For some reason, the top of the oven gets much hotter than the bottom, so I have a problem with overbrowning. I am constantly making foil tents for my breads, and even though I score my loaves, the top gelatinizes first, and the bread explodes Alien-style from the bottom. I am trying to find a Baking Stone in order to maintain better temperature for the top and the bottom of the oven, but it is very difficult to find one here that will fit the oven.

Nevertheless, the bread came out tasty. The larger loaf was donated to a First Communion Party, where it was a huge hit. Half of the small loaf was eaten as soon as it was cool, and the other half was enjoyed with fellow hikers who could not believe I had made the bread.

It still amazes me how others are surprised by homemade bread. I have been baking on and off (mostly off) for the past twelve years, and about two months ago, I had never made a baguette or anything other than my standard two-loaf batch: six cups flour two cups water, tablespoon each of salt and yeast.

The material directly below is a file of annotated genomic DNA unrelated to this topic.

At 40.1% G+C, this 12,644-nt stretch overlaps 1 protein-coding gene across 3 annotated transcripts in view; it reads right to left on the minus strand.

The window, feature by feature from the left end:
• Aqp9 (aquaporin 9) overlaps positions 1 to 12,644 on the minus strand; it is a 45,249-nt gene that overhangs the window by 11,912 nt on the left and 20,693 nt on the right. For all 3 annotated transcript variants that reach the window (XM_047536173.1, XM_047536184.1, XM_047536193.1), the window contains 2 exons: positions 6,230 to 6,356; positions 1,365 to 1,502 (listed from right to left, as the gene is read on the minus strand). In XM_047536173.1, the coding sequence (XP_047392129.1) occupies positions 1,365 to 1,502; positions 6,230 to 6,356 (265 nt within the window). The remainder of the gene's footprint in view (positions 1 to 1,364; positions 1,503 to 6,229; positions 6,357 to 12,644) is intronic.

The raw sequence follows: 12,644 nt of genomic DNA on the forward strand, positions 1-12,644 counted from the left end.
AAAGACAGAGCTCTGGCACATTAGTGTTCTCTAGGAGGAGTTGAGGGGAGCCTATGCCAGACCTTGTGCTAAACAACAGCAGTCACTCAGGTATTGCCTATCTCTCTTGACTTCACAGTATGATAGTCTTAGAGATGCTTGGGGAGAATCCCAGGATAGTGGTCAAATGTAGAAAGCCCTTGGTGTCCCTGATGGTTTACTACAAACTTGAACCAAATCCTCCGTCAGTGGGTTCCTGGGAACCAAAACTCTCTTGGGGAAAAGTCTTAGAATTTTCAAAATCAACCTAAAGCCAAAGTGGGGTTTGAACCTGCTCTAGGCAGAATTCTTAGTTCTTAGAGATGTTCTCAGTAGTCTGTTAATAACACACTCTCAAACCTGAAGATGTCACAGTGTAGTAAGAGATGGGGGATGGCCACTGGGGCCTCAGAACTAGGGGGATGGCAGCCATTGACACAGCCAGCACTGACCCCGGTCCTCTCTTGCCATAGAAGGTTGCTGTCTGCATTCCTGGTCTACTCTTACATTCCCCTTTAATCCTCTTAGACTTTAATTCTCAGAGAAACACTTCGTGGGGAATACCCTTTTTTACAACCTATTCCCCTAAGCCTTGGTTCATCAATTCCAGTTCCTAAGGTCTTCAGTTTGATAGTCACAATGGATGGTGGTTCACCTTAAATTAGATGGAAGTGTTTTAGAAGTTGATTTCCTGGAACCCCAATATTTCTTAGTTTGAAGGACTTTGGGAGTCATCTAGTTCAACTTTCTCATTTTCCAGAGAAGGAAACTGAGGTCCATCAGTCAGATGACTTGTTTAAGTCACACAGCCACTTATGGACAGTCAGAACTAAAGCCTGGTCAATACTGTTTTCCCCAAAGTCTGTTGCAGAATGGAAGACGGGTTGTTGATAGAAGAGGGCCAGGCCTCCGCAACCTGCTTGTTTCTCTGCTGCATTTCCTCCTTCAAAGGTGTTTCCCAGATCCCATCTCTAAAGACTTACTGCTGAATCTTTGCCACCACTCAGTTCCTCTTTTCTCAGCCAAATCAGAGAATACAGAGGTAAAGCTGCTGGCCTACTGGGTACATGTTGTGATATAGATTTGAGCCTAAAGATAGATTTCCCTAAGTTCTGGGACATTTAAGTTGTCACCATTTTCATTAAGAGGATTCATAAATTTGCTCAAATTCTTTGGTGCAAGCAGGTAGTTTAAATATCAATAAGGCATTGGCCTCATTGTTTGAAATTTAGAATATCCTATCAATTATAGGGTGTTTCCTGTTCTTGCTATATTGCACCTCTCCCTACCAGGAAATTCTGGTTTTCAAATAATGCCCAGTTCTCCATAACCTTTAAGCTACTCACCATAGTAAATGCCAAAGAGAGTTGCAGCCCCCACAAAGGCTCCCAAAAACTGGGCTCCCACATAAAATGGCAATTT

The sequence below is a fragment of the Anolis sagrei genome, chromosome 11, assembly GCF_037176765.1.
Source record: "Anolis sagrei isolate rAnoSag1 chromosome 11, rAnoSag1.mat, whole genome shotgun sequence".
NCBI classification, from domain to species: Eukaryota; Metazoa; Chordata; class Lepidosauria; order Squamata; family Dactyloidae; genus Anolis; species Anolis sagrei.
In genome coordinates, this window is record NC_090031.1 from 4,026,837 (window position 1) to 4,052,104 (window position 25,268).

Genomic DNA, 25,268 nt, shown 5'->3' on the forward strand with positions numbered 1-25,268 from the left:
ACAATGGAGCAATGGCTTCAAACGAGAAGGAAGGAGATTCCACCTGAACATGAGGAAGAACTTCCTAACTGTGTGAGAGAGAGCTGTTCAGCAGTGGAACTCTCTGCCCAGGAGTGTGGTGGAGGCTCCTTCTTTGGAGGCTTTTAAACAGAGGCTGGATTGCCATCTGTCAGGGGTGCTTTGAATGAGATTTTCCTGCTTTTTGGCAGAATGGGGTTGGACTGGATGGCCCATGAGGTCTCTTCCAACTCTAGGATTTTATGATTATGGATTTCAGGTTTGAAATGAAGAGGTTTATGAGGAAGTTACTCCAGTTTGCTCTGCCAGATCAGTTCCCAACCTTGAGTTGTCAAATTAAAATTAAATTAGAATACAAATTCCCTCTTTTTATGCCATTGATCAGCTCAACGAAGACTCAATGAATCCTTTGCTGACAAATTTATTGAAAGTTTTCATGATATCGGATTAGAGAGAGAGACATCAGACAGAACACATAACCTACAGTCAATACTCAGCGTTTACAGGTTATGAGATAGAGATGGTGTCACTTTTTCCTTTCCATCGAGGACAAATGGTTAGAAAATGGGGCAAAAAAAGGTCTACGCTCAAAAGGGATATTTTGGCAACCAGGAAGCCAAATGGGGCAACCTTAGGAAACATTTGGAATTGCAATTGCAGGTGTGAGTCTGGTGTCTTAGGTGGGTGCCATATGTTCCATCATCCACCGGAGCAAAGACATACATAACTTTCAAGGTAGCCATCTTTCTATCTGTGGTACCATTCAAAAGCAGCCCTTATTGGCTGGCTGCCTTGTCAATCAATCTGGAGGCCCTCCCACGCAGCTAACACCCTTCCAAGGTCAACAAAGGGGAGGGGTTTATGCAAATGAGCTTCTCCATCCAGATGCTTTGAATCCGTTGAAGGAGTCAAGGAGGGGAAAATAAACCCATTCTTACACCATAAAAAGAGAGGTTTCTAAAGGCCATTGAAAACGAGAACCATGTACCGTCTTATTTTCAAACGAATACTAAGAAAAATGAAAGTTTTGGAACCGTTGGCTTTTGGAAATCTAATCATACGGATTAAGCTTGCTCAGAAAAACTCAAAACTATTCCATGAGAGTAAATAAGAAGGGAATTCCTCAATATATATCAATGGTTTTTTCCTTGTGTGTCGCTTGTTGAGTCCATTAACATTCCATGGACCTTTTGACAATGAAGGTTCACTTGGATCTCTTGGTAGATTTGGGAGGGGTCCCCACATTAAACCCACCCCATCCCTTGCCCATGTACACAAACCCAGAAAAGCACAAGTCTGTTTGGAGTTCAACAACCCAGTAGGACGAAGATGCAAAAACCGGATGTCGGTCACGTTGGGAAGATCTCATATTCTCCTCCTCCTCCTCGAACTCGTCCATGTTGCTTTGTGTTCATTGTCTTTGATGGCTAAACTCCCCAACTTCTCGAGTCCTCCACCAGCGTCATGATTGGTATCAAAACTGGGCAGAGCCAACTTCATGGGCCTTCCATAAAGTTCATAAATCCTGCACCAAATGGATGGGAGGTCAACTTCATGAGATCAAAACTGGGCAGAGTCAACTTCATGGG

I am looking forward to the rest of the book, and actually plan on skipping ahead and trying some of the other recipes beforehand. However, I still plan on baking with the rest of the group and keeping pace as we go through these recipes in order. Next up, Bagels!

Tuesday, May 12, 2009

Andama Bread

As many readers will be aware, I am participating in the Bread Baker's Apprentice Challenge set up by pinchmysalt

On 8-10 May, I completed the first recipe in Peter Reinhart's The Bread Baker's Apprentice. It was Andama Bread.

I made the cornmeal soaker on Friday, and this is what it looked like:

I made the dough on Saturday night and stuck it in the fridge for Sunday morning. I woke up at 6:30, took the loaves out of the fridge and put them on the counter to warm. Although the book said to let them warm up for 4 hours, after three they were ready to go.

Unfortunately, the oven is quite wacky when it comes to temperature, and even though I have an oven thermometer, I can't really control the temperature.

In any case, I set the timer for 20 minutes, turned the loaves around, and then set the timer for an additional 20. After 15, though, I checked the bread and it was overbrowned, but done, so I took them out to cool.

Here's the finished product: